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The Common Vulnerability Scoring System (CVSS) is a framework that provides a standardized way to assess and communicate the severity of security vulnerabilities. It was developed by FIRST (Forum of Incident Response and Security Teams), a globally recognized organization in the field of cybersecurity. CVSS has evolved over the years, with version 4.0 being the latest iteration.
The CVSS always consisted of three metrics: Base, Temporal, and Environment. However, the CVSS score is highly considered a Base score so, to stress that the CVSS is not just the base score the new nomenclature was adopted by the CVSSv4.
Problem: The "low" and "high" AC values do not take into account the large variations in conditions that are now compacted under the notion of "high" complexity. For instance, iterating an attack to win a race condition objectively requires a substantially larger exploit complexity than does evading security mitigation mechanisms like ASLR or encryption, but both conditions now result in the same "penalty" to the severity score.
This proposal seeks to remedy this by dividing the present AC definition into two metrics, named "Attack Complexity" (AC) and "Attack Requirements" (AT), which respectively convey the following:
Attack Complexity: This metric captures the complexity of the exploit engineering needed to get around or circumvent defensive or security-enhancing technologies. (Defense tactics)
Attack Requirements: Include the preconditions that the vulnerable component must meet in order for the attack to succeed.
The Supplemental metric group is a brand-new, optional group of metrics that offers fresh metrics to define and gauge additional external characteristics of a vulnerability. The CVSS consumer chooses how to apply each metric in the Supplemental metric category. Depending on the setting each customer is in, this contextual information may be used differently. No measure will, within the parameters of its definition, have any influence on the final CVSS score (such as CVSS-BTE). The final risk analysis can then be affected more, less, or not at all depending on how important and/or effective each statistic, or set/combination of metrics, is assigned by organizations. Metrics and values will just highlight more external aspects of the vulnerability.
One of the first noticeable changes in CVSSv4.0 is the renaming of the "Temporal" metric from CVSSv3.1 to "Threat Metrics." This shift aligns the terminology more closely with its purpose, which is to capture factors related to the evolving threat landscape.
Furthermore, CVSSv4.0 bids farewell to the "Remediation Level (RL)" and "Report Confidence (RC)" metrics. While these metrics provided some valuable insights, their retirement streamlines the scoring process and focuses on the core aspects of vulnerability assessment.
In a similar vein, the "Exploit Code Maturity (E)" has been renamed to "Exploit Maturity (E)," making it more intuitive and aligning with the metric's function. The merger of "High (H)" and "Functional (F)" values from CVSSv3.1 into a single value of "Attacked (A)" in CVSSv4.0 simplifies the scoring process while maintaining accuracy.
CVSSv4.0 enhances the User Interaction (UI) metric to provide a more nuanced assessment of user involvement in the compromise of a vulnerable component. In CVSSv3.1, this metric had binary values, either "None (N)" or "Required (R)." However, CVSSv4.0 introduces finer granularity, categorizing user interaction as either "Passive (P)" or "Active (A)." This update ensures a more accurate representation of the vulnerability's impact, particularly when it comes to the user's role in the exploit.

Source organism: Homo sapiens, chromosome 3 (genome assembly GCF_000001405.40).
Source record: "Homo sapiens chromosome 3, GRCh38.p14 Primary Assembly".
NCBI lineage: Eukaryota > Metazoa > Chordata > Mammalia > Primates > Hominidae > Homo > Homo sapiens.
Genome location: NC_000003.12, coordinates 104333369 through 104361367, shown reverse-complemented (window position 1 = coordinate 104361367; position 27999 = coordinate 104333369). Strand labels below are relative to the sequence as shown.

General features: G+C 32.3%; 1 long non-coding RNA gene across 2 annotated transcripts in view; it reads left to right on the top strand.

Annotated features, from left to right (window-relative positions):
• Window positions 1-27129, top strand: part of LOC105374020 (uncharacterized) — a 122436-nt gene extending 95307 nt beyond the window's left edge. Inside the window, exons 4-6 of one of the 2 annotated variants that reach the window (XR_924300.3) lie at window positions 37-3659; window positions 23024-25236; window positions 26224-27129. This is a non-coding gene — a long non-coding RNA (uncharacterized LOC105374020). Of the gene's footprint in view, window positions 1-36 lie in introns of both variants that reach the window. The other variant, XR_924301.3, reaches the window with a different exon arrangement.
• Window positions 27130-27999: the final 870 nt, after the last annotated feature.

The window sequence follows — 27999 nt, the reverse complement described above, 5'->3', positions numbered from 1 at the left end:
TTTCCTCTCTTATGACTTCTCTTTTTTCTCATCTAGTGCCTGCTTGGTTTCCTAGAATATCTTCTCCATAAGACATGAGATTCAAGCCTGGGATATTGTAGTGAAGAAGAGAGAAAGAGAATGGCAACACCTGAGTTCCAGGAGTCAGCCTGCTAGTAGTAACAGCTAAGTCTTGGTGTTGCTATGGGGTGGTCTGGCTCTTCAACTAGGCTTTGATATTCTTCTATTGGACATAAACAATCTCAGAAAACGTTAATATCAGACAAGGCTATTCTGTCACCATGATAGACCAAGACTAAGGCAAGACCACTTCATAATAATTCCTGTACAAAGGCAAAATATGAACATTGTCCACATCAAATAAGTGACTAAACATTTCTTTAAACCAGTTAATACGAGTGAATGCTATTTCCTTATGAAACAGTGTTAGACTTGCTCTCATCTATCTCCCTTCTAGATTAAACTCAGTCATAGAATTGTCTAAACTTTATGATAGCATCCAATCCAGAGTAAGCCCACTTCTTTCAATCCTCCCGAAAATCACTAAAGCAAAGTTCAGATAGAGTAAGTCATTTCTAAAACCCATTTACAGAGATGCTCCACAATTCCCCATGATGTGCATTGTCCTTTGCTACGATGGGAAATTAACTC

One significant change in CVSSv4.0 is the retirement of the Scope (S) metric that existed in CVSSv3.1. This decision stemmed from concerns about the clarity and consistent use of this metric among different product providers. To address this issue, CVSSv4.0 replaces the Scope metric with two sets of impact metrics:
Vulnerable System Impact: This assesses the impact on the vulnerable system and its elements, encompassing Confidentiality (VC), Integrity (VI), and Availability (VA).
Subsequent System(s) Impact: This evaluates the impact on systems beyond the initial vulnerable component, covering Confidentiality (SC), Integrity (SI), and Availability (SA).
This change ensures a more precise and consistent evaluation of the impact of vulnerabilities.
Beyond these core changes, CVSSv4.0 also offers improved guidance for CVSS analysts to produce consistent scores. It includes recommendations for scoring vulnerabilities in software libraries, catering to the evolving nature of software development and security. Moreover, CVSSv4.0 is designed to support multiple CVSS scores for the same vulnerability when it affects various products, platforms, or operating systems. Additionally, it provides guidance for extending the CVSS framework to address the specific needs of different industry sectors, such as privacy and automotive security.
CVSSv4 Calculator: https://www.first.org/cvss/calculator/4.0
CVSSv4.0 is a testament to the cybersecurity community's commitment to adapt to emerging threats and provide better tools for vulnerability management. It not only streamlines the scoring process but also ensures that the system remains robust and adaptable to the diverse challenges posed by vulnerabilities in the digital age. To explore these changes in greater detail, please refer to the official CVSSv4.0 specification document.
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